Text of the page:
8 steps to shaping your safety culture

August 11, 2006
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Shaping a new safety culture: Include all behavioral aspects (Organizational, Leadership, Hourly Workforce); utilize education, measurement and positive reinforcement; address physical conditions and understand compliance issues.

In order to improve your workplace safety culture, follow these eight steps and you’ll be on the road to positive change.

1 Know the “now” safety culture

A thorough understanding of the existing culture must be accomplished. This can be realized by canvassing a large sampling of the total workforce to measure what perceptions, practices and conditions related to safety currently exist. A cultural survey can surface what is working and what is not. The information obtained can provide direction for change.

2 Secure management/supervision commitment

Without the commitment of leadership no change can be effected. Leadership and organizational behaviors are key to the success of any process…setting the example to follow. Workers’ behaviors often mirror those of management and supervision. Once employees see management and supervision “walk the talk” they’ll begin to trust and accept that the change is genuine.

3 Determine, agree on and communicate parameters

The biggest element in safety culture is the behavioral element. All parties must agree to look at practices (behaviors) and determine those best suited to working safely. Workplace conditions and compliance/disciplinary processes must also be evaluated. Communication systems and levels of involvement by all workers need to be included in determining the safety culture change components. All employees should be involved in drawing up the picture of the desired safety culture.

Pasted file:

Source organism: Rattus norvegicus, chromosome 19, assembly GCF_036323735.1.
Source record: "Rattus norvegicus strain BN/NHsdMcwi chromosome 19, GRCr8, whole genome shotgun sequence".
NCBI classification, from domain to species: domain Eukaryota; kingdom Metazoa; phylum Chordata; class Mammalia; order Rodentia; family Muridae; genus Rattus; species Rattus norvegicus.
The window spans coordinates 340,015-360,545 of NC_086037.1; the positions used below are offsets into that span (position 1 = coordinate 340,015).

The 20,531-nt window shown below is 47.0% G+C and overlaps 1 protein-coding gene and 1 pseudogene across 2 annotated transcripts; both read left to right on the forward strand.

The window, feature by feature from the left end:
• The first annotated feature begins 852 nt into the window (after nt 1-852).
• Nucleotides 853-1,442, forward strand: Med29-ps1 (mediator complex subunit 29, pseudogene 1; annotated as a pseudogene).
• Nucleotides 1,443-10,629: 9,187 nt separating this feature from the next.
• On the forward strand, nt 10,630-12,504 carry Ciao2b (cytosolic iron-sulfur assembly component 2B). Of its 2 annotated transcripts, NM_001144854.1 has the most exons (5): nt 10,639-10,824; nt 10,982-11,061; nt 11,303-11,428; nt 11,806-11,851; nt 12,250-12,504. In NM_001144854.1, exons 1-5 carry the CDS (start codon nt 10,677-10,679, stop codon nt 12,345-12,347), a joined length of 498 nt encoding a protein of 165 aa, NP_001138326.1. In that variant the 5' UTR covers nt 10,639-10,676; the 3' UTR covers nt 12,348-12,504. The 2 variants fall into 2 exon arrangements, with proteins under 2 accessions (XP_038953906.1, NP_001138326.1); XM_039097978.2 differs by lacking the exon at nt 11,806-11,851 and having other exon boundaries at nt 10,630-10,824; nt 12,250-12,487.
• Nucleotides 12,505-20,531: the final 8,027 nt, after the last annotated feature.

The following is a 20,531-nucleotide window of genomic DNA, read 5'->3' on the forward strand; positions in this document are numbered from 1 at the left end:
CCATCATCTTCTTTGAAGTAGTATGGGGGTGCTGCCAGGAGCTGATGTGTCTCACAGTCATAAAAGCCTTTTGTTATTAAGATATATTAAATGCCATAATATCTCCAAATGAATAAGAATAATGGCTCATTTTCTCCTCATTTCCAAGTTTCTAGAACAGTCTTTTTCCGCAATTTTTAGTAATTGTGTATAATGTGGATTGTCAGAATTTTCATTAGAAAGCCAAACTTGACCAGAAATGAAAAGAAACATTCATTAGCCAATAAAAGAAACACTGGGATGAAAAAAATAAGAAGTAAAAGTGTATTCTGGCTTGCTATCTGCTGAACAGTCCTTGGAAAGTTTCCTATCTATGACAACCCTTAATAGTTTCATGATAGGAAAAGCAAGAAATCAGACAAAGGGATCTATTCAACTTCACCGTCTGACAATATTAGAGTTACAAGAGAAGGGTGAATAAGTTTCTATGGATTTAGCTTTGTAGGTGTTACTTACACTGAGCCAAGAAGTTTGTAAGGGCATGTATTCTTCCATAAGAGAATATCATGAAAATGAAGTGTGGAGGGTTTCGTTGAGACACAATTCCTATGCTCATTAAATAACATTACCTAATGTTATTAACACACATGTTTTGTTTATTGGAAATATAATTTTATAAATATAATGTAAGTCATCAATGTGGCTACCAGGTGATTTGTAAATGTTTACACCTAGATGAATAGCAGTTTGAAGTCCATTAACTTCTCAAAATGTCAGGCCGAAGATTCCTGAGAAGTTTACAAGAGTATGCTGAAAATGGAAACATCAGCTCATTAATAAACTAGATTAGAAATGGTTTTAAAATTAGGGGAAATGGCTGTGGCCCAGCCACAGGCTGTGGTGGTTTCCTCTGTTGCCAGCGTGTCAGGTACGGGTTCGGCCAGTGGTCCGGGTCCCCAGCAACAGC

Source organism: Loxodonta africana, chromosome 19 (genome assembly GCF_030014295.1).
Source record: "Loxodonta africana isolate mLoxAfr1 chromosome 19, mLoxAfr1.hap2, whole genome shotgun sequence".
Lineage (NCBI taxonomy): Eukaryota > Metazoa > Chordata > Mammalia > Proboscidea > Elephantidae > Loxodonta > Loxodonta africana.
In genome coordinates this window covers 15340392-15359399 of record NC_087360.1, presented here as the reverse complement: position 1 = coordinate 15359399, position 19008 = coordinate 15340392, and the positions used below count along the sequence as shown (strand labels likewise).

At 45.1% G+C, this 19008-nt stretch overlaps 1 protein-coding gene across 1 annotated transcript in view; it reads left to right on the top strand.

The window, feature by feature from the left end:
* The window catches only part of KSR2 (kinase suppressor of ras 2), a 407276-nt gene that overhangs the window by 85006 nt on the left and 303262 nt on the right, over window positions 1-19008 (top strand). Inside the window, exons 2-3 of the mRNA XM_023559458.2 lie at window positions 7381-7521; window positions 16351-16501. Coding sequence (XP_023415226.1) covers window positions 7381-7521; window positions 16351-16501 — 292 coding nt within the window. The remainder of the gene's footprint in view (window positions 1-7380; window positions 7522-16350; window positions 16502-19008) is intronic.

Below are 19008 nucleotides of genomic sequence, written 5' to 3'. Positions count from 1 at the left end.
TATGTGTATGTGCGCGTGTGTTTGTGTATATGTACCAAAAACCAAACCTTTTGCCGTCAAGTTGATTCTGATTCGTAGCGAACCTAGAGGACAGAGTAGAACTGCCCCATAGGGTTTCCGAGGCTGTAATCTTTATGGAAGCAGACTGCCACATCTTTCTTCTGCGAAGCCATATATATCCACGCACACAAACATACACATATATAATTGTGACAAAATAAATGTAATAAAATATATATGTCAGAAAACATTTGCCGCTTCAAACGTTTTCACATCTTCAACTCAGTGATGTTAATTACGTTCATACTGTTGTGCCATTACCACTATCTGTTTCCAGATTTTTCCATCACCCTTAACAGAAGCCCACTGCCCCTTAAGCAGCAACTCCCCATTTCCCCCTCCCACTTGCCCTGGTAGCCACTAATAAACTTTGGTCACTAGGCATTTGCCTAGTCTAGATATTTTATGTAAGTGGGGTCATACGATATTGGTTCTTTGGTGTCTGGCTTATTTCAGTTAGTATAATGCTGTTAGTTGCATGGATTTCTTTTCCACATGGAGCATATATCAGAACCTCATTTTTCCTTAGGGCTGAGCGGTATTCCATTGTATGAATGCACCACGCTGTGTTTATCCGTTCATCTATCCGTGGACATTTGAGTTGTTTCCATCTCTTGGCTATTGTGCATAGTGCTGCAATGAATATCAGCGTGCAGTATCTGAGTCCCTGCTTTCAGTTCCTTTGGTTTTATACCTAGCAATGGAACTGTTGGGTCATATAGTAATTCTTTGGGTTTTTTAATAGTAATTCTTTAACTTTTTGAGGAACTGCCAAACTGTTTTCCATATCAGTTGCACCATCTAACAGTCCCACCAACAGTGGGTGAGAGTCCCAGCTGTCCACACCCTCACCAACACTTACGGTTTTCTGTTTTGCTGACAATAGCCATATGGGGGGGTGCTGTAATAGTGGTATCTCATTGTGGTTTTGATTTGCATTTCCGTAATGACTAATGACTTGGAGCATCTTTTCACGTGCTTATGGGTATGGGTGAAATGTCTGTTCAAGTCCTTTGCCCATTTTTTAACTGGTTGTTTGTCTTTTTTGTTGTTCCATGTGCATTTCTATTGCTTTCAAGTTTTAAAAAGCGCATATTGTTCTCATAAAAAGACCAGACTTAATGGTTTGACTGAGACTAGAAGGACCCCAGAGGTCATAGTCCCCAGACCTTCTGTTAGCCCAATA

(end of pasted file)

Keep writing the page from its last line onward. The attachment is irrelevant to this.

4 Develop a plan for change and ongoing process

Once the parameters of change are identified, a roadmap must be developed. This involves determining training methods and schedules, measurement processes and means of communication, and defining and assigning responsibilities and accountabilities. Lead and working sub-teams must be formed.

5 Educate

Training is an important step in the process of changing behaviors. Leadership behaviors have been identified as key to developing a new safety culture. Therefore, supervisors play a very important role in this effort. Employees are often promoted to supervisory positions based on job skill with little or no training in leading people. The supervisor is the direct link between management and primary employees, therefore supervisors must be given the training and tools needed to deal with satisfying the needs of both management and the primary workforce, which are often in conflict.

6 Measure

What gets measured gets done. Once a measurement process has been decided on (with a behavioral-based process this involves daily observations and analysis), it is important to utilize and communicate the information gathered. If data is collected and nothing is done with it, it becomes worthless. In developing the measurement process, solicit input from the entire workforce in identifying the best safe practices and conditions to be measured. Don’t underestimate the knowledge of hourly employees.

7 Reinforce & communicate

People do more of what brings good consequences. Positive reinforcement is an important element missing from many workforce cultures. Statistics show that when workers are positively reinforced they will go beyond what is expected of them.

A strong communication system between all employees in all directions needs to be encouraged.

8 Develop informal leaders and a sense of community

Informal leaders in the workforce are usually well recognized. They play an important role in the success of any change, and their buy-in can be critical. Champions often surface in the planning and training stages. These champions should be nurtured and encouraged to become informal leaders and decision-makers.

A sense of community will build as trust is developed and people begin to learn more than just their job responsibilities.

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